The daughter of Susan Lucci wants to help fellow moms take the homemade route

By peoplestaff225
Updated January 09, 2012 11:00 AM

For Liza Huber, making homemade baby food started as a family tradition — albeit one she was hesitant to take on.

“My mom [Susan Lucci] always made baby food for us when we were little, so I knew I wanted to do it for my own children one day,” she tells PEOPLE.

“When my son Royce was born, I knew it was something I wanted to do, but I had never cooked a thing in my life before.”

Using the advice of her father, a chef, and her pediatrician, Huber started by introducing her now 4-year-old to steamed carrots, eventually expanding her repertoire with the birth of her other children, 2-year-old son Brendan and 8-month-old daughter Hayden.

“I was really floored at how easy it was, and really started thinking about how there wasn’t anything on the market, a system that made it easy for moms,” she says. “That was really when I started mulling this idea around in my head.”

That idea became Sage Spoonfuls, a book of “preparation instructions” and accessories, including portable storage containers and a small blender, that instructs moms to spend one hour every two weeks creating baby food in bulk.

“If you can start feeding your baby homemade food right from the start, there’s less chance that they’re going to become a picky eater,” Huber says. “Homemade food is naturally what kids and babies want to eat because it smells so good and tastes so fresh, and teaching them about food and involving them in the process, that little extra bit of effort is so beneficial for them in the future.”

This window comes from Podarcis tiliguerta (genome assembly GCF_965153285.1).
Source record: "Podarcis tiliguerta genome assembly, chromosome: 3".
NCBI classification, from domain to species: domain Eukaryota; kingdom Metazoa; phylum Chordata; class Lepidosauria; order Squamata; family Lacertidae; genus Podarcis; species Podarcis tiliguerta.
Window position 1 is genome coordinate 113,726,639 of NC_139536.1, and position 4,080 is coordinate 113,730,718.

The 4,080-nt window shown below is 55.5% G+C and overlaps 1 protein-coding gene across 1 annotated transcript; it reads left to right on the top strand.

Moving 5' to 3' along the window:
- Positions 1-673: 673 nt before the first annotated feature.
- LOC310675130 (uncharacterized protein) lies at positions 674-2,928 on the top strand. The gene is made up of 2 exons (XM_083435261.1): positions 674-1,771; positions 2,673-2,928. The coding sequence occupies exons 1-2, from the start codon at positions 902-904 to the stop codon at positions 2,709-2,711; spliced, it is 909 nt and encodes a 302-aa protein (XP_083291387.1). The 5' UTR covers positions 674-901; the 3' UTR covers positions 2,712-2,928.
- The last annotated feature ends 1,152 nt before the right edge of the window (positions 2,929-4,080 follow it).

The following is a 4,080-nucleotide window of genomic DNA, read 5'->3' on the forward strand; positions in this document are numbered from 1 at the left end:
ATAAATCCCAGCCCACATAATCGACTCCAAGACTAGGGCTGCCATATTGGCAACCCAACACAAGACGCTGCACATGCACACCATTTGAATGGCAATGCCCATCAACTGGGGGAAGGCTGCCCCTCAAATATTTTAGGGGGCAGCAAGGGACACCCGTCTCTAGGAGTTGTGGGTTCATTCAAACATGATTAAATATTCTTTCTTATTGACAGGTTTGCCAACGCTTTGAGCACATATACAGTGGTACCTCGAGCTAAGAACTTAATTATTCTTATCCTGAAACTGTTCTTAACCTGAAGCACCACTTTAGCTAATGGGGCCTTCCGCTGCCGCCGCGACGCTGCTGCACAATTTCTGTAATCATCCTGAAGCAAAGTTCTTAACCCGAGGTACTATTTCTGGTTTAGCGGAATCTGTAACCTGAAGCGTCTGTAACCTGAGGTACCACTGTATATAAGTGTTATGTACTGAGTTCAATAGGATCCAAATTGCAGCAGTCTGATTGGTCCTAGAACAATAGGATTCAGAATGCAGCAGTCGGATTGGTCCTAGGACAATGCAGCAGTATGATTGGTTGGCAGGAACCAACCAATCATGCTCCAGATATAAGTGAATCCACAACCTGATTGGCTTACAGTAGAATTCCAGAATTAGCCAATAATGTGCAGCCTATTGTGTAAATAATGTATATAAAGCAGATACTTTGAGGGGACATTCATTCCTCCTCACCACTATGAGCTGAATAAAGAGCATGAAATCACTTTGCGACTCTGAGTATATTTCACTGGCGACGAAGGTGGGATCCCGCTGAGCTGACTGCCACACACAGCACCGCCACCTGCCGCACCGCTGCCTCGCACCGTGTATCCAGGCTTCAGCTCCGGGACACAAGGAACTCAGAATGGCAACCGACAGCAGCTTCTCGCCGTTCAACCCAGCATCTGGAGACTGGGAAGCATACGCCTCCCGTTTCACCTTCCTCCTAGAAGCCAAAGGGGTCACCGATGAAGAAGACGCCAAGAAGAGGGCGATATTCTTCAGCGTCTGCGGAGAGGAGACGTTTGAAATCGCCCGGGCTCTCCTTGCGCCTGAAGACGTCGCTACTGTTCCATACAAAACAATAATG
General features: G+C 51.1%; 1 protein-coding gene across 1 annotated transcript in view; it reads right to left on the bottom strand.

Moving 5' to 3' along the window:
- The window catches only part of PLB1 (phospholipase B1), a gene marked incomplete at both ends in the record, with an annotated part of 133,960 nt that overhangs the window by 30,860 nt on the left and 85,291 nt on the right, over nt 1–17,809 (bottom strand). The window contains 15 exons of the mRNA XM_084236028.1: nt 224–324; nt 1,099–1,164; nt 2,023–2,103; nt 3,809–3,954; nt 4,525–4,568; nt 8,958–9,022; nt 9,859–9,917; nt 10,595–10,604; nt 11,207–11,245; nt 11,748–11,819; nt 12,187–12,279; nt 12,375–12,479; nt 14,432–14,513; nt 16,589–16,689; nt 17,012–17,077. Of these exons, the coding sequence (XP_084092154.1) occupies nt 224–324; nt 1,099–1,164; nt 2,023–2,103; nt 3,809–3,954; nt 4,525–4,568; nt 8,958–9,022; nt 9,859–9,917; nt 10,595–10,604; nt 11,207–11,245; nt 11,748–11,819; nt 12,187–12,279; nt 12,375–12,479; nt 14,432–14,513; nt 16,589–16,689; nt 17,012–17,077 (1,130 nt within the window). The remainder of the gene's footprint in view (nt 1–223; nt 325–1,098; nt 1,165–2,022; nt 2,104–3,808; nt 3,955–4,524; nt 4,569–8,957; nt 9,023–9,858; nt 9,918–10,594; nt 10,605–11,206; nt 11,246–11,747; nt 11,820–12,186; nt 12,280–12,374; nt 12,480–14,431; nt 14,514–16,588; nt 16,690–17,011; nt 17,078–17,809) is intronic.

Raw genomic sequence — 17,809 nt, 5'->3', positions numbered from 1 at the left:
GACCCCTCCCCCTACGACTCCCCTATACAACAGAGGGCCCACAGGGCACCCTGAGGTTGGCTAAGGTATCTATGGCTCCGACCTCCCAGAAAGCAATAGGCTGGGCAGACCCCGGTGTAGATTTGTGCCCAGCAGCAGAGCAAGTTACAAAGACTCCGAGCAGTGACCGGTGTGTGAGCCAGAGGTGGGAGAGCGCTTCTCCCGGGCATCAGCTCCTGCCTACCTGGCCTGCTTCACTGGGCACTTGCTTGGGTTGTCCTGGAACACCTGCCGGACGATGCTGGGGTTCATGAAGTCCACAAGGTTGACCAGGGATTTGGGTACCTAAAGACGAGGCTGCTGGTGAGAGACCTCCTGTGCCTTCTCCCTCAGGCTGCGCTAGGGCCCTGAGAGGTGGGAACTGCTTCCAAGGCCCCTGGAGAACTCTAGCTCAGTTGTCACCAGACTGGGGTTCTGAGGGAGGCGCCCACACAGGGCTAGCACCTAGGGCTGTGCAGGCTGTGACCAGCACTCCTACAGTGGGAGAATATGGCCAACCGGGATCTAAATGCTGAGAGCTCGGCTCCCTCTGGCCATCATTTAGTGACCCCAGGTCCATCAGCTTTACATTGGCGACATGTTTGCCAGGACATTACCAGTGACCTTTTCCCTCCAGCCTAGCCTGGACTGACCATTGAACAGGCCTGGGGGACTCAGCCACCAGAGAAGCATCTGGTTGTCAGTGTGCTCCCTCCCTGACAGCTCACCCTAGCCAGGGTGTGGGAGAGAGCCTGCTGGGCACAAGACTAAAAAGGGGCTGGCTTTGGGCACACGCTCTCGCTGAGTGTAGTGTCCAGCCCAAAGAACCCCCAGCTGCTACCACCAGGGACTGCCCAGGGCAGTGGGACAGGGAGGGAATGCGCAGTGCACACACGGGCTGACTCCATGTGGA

Furthermore, cooking homemade baby food benefits parents as much as it does children. “It’s the green choice,” Huber says. “Four million babies are born in the U.S. every year, and by the time each one of those babies is a year old, they’ll have eaten almost 600 jars or pouches of babyfood; that’s millions of tons of waste.”

“By making your own and storing it in Sage Spoonfuls containers, you’re not wasting any food, you’re not putting any baby food packaging into the environment,” she continues, adding that homemade is also the cost effective route. “Store-bought baby food can be more than three times as expensive.”

And for moms who remain unsure about tackling homemade cooking, Huber has a tip for how simple it can be.

“A wonderful place to start is just by mashing a banana,” she says. “When you really see how basic and easy it is, you’ll get hooked right away. Homemade baby food is not about an appliance, it’s about a lifestyle, and I really wanted to provide moms with all the tools they need to live this lifestyle in a really easy way.”

Kiran Hefa